Understanding social norms and constitutive rules: Perspectives from developmental psychology and philosophy

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Abstract
An experimental paradigm that purports to test young children’s understanding of social norms is examined. The paradigm models norms on Searle’s notion of a constitutive rule. The experiments and the reasons provided for their design are discussed. It is argued that the experiments do not provide direct evidence about the development of social norms and that the concepts of a social norm and constitutive rule are distinct. The experimental data are re-interpreted, and suggestions for how to deal with the present criticism are presented that do not require abandoning the paradigm as such. Then the conception of normativity that underlies the experimental paradigm is rejected and an alternative view is put forward. It is argued that normativity emerges from interaction and engagement, and that learning to comply with social norms involves understanding the distinction between their content, enforcement, and acceptance. As opposed to rule-based accounts that picture the development of an understanding of social norms as one-directional and based in enforcement, the present view emphasizes that normativity is situated, reciprocal, and interactive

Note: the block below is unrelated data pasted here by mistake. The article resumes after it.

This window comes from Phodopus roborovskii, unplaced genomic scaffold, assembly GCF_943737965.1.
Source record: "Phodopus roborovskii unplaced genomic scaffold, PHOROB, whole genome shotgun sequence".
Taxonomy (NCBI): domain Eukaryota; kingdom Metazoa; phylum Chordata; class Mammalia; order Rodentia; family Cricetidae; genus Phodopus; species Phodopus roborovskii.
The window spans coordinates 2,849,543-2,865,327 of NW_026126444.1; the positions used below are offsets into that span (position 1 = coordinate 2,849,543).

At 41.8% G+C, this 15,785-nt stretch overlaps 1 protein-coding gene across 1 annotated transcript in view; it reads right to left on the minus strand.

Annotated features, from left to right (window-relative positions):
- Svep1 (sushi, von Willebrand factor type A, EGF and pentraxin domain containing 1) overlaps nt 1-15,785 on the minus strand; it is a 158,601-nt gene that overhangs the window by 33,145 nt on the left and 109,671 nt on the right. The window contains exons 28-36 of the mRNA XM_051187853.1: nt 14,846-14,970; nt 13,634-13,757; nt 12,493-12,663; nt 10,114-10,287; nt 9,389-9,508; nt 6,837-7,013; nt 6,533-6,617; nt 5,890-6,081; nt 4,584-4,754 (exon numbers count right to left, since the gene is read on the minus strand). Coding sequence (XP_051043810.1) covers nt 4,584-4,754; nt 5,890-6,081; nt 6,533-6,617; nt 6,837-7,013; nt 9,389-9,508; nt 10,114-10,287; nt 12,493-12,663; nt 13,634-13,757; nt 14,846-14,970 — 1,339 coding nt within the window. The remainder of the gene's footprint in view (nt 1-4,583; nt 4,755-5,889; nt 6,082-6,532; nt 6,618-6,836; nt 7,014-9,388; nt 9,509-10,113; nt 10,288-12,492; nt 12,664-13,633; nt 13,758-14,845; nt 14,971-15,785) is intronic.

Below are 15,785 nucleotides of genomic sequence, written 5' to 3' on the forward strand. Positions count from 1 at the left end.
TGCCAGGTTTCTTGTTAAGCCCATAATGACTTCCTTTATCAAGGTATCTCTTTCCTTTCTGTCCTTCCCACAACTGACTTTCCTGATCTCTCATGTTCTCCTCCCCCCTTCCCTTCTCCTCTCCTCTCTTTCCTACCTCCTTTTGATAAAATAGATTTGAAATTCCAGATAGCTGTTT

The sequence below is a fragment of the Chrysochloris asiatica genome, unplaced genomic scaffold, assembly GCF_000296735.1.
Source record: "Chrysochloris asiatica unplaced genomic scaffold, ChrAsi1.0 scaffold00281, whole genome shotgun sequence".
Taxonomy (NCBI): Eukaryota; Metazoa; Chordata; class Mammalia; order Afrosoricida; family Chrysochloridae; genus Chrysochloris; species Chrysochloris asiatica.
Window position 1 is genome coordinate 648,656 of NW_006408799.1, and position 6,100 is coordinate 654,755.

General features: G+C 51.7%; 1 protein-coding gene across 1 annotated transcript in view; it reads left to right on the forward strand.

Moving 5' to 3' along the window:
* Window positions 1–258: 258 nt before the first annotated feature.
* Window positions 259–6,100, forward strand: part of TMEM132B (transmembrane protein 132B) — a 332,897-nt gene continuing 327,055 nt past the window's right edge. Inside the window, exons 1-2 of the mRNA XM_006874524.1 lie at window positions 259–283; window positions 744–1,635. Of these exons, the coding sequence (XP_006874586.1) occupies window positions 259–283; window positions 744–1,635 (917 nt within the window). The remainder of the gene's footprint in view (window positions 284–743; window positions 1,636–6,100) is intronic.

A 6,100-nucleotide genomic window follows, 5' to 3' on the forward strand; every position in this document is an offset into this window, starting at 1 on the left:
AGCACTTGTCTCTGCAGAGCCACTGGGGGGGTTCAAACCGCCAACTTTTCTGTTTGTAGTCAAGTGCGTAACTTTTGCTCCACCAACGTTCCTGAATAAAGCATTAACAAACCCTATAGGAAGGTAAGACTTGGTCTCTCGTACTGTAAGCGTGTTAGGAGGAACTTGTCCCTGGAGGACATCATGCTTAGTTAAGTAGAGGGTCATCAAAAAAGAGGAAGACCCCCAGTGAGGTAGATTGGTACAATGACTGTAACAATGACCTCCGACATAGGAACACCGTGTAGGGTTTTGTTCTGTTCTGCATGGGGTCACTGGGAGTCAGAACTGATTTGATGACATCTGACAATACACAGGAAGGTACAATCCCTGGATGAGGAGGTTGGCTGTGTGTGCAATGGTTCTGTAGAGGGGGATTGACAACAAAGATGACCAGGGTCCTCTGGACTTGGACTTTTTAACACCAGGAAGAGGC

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Archival date: 2016-11-23
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